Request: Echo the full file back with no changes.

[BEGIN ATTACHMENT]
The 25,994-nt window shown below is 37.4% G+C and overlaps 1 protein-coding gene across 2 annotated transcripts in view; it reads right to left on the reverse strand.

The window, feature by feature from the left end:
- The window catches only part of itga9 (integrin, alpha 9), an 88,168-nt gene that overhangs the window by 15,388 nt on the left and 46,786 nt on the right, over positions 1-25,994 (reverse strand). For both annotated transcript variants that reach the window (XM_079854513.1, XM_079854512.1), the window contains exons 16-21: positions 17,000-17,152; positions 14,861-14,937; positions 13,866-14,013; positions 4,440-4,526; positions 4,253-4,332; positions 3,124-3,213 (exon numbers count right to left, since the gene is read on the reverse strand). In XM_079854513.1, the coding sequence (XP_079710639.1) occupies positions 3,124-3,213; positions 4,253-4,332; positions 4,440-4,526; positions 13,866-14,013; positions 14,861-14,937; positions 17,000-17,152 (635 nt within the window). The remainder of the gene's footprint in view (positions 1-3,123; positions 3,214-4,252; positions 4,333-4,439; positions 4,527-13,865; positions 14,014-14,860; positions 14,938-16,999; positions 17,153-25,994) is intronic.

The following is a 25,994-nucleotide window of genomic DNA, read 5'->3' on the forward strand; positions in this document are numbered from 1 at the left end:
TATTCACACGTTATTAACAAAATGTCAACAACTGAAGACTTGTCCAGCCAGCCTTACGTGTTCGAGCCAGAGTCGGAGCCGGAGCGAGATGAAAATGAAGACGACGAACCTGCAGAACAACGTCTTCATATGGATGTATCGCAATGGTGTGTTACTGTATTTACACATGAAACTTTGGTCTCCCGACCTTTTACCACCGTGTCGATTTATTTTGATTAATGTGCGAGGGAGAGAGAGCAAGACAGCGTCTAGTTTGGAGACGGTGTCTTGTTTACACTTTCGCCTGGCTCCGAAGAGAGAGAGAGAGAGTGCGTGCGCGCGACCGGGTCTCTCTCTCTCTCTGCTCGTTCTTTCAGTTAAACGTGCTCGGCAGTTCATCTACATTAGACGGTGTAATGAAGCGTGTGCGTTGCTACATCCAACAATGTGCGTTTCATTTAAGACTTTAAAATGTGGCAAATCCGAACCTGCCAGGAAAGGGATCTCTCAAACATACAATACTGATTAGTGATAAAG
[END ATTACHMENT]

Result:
The 25,994-nt window shown below is 37.4% G+C and overlaps 1 protein-coding gene across 2 annotated transcripts in view; it reads right to left on the reverse strand.

The window, feature by feature from the left end:
- The window catches only part of itga9 (integrin, alpha 9), an 88,168-nt gene that overhangs the window by 15,388 nt on the left and 46,786 nt on the right, over positions 1-25,994 (reverse strand). For both annotated transcript variants that reach the window (XM_079854513.1, XM_079854512.1), the window contains exons 16-21: positions 17,000-17,152; positions 14,861-14,937; positions 13,866-14,013; positions 4,440-4,526; positions 4,253-4,332; positions 3,124-3,213 (exon numbers count right to left, since the gene is read on the reverse strand). In XM_079854513.1, the coding sequence (XP_079710639.1) occupies positions 3,124-3,213; positions 4,253-4,332; positions 4,440-4,526; positions 13,866-14,013; positions 14,861-14,937; positions 17,000-17,152 (635 nt within the window). The remainder of the gene's footprint in view (positions 1-3,123; positions 3,214-4,252; positions 4,333-4,439; positions 4,527-13,865; positions 14,014-14,860; positions 14,938-16,999; positions 17,153-25,994) is intronic.

The following is a 25,994-nucleotide window of genomic DNA, read 5'->3' on the forward strand; positions in this document are numbered from 1 at the left end:
TATTCACACGTTATTAACAAAATGTCAACAACTGAAGACTTGTCCAGCCAGCCTTACGTGTTCGAGCCAGAGTCGGAGCCGGAGCGAGATGAAAATGAAGACGACGAACCTGCAGAACAACGTCTTCATATGGATGTATCGCAATGGTGTGTTACTGTATTTACACATGAAACTTTGGTCTCCCGACCTTTTACCACCGTGTCGATTTATTTTGATTAATGTGCGAGGGAGAGAGAGCAAGACAGCGTCTAGTTTGGAGACGGTGTCTTGTTTACACTTTCGCCTGGCTCCGAAGAGAGAGAGAGAGAGTGCGTGCGCGCGACCGGGTCTCTCTCTCTCTCTGCTCGTTCTTTCAGTTAAACGTGCTCGGCAGTTCATCTACATTAGACGGTGTAATGAAGCGTGTGCGTTGCTACATCCAACAATGTGCGTTTCATTTAAGACTTTAAAATGTGGCAAATCCGAACCTGCCAGGAAAGGGATCTCTCAAACATACAATACTGATTAGTGATAAAG